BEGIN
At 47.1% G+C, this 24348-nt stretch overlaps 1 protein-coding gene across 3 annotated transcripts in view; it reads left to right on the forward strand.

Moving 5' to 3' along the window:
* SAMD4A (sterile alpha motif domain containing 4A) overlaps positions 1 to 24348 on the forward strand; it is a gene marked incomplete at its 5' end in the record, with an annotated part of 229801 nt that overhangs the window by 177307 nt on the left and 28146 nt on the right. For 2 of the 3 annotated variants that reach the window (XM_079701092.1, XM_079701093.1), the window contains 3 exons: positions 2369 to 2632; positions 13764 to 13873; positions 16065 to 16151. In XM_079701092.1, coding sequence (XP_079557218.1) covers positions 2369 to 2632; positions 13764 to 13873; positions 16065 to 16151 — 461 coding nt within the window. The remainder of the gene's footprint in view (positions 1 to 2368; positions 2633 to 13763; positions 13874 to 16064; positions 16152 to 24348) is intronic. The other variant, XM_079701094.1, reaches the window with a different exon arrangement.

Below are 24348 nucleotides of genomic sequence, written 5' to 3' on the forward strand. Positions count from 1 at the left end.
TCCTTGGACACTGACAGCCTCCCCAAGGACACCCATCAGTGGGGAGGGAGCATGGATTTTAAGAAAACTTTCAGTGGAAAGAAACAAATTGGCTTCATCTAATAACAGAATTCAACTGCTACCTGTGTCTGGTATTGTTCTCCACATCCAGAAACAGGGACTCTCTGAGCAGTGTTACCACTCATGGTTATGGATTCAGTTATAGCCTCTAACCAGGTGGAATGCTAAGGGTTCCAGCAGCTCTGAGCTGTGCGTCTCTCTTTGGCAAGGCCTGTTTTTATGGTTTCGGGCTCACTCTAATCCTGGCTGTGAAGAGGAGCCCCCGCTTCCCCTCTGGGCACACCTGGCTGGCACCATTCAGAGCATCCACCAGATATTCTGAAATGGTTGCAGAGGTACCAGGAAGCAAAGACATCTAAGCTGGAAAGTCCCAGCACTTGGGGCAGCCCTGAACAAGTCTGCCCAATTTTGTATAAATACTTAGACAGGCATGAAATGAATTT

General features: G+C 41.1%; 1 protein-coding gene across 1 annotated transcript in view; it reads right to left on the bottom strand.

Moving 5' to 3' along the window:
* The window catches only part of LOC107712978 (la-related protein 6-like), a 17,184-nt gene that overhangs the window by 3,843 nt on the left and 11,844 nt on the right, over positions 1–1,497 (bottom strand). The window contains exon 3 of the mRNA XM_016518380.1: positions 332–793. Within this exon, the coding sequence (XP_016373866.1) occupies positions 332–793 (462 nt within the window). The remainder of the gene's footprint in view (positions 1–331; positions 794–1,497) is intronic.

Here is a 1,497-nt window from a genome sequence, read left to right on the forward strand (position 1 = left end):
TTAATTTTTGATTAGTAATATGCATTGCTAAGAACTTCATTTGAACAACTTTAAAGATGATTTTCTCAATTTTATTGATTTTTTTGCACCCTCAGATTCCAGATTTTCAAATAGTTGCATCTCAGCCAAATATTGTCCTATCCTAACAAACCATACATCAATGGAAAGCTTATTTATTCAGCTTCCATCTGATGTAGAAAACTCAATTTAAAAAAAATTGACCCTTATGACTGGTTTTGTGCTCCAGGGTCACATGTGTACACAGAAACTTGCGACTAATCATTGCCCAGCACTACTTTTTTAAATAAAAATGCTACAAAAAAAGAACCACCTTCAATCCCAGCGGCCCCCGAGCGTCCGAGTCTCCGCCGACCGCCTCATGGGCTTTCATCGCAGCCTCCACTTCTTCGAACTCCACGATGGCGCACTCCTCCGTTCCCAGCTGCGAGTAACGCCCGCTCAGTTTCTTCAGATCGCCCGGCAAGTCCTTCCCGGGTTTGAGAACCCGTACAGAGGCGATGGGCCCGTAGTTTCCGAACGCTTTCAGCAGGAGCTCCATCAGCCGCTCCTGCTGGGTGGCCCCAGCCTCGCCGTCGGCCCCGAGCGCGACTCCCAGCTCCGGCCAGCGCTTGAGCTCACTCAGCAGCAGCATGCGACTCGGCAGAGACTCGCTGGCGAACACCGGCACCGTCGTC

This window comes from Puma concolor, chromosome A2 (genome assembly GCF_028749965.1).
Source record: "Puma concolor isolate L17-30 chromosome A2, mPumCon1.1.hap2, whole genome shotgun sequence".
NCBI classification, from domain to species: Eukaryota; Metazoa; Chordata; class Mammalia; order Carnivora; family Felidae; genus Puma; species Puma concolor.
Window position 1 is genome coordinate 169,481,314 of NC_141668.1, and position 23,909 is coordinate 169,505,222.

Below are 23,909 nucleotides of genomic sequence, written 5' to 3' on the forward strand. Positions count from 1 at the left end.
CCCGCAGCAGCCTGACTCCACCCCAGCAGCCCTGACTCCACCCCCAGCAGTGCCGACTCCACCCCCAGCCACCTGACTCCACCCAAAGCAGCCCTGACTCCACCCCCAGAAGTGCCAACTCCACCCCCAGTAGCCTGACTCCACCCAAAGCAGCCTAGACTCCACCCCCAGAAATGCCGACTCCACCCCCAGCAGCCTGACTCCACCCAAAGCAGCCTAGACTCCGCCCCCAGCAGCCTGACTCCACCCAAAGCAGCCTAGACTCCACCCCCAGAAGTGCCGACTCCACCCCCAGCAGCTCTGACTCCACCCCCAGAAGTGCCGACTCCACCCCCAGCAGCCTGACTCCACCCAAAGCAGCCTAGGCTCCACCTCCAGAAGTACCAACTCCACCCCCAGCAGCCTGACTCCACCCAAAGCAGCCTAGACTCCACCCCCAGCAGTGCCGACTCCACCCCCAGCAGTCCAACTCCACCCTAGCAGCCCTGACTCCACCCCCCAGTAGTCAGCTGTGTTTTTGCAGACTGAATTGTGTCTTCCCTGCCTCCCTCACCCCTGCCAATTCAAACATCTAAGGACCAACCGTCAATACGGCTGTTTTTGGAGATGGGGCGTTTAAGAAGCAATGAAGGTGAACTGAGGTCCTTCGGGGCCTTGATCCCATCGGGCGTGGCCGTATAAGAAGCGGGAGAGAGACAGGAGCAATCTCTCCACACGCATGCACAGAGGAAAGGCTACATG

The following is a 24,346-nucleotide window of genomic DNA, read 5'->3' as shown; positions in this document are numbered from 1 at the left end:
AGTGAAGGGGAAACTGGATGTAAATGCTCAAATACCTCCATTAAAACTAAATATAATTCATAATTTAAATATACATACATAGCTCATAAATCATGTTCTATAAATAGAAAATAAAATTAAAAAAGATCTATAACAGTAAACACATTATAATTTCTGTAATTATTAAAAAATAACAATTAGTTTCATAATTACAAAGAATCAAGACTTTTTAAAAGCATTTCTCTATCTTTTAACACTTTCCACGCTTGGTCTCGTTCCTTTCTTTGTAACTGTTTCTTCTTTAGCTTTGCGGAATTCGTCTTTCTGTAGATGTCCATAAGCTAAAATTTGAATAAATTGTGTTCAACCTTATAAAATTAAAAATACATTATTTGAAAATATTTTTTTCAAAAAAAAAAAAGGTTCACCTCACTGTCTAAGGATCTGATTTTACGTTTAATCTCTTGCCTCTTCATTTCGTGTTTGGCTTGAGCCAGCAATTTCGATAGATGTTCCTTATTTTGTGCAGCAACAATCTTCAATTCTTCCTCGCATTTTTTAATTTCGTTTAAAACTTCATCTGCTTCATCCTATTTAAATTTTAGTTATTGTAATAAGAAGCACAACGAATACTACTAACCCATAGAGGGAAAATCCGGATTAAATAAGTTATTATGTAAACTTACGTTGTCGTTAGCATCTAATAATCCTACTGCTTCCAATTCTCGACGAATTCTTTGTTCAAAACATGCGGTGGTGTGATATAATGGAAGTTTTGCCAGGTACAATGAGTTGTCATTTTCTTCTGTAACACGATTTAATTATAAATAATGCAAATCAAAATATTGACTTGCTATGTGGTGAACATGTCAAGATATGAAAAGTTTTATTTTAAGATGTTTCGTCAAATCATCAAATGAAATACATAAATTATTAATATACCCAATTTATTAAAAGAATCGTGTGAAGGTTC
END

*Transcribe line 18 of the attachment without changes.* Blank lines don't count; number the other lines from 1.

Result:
AGTGAAGGGGAAACTGGATGTAAATGCTCAAATACCTCCATTAAAACTAAATATAATTCATAATTTAAATATACATACATAGCTCATAAATCATGTTCTATAAATAGAAAATAAAATTAAAAAAGATCTATAACAGTAAACACATTATAATTTCTGTAATTATTAAAAAATAACAATTAGTTTCATAATTACAAAGAATCAAGACTTTTTAAAAGCATTTCTCTATCTTTTAACACTTTCCACGCTTGGTCTCGTTCCTTTCTTTGTAACTGTTTCTTCTTTAGCTTTGCGGAATTCGTCTTTCTGTAGATGTCCATAAGCTAAAATTTGAATAAATTGTGTTCAACCTTATAAAATTAAAAATACATTATTTGAAAATATTTTTTTCAAAAAAAAAAAAGGTTCACCTCACTGTCTAAGGATCTGATTTTACGTTTAATCTCTTGCCTCTTCATTTCGTGTTTGGCTTGAGCCAGCAATTTCGATAGATGTTCCTTATTTTGTGCAGCAACAATCTTCAATTCTTCCTCGCATTTTTTAATTTCGTTTAAAACTTCATCTGCTTCATCCTATTTAAATTTTAGTTATTGTAATAAGAAGCACAACGAATACTACTAACCCATAGAGGGAAAATCCGGATTAAATAAGTTATTATGTAAACTTACGTTGTCGTTAGCATCTAATAATCCTACTGCTTCCAATTCTCGACGAATTCTTTGTTCAAAACATGCGGTGGTGTGATATAATGGAAGTTTTGCCAGGTACAATGAGTTGTCATTTTCTTCTGTAACACGATTTAATTATAAATAATGCAAATCAAAATATTGACTTGCTATGTGGTGAACATGTCAAGATATGAAAAGTTTTATTTTAAGATGTTTCGTCAAATCATCAAATGAAATACATAAATTATTAATATACCCAATTTATTAAAAGAATCGTGTGAAGGTTC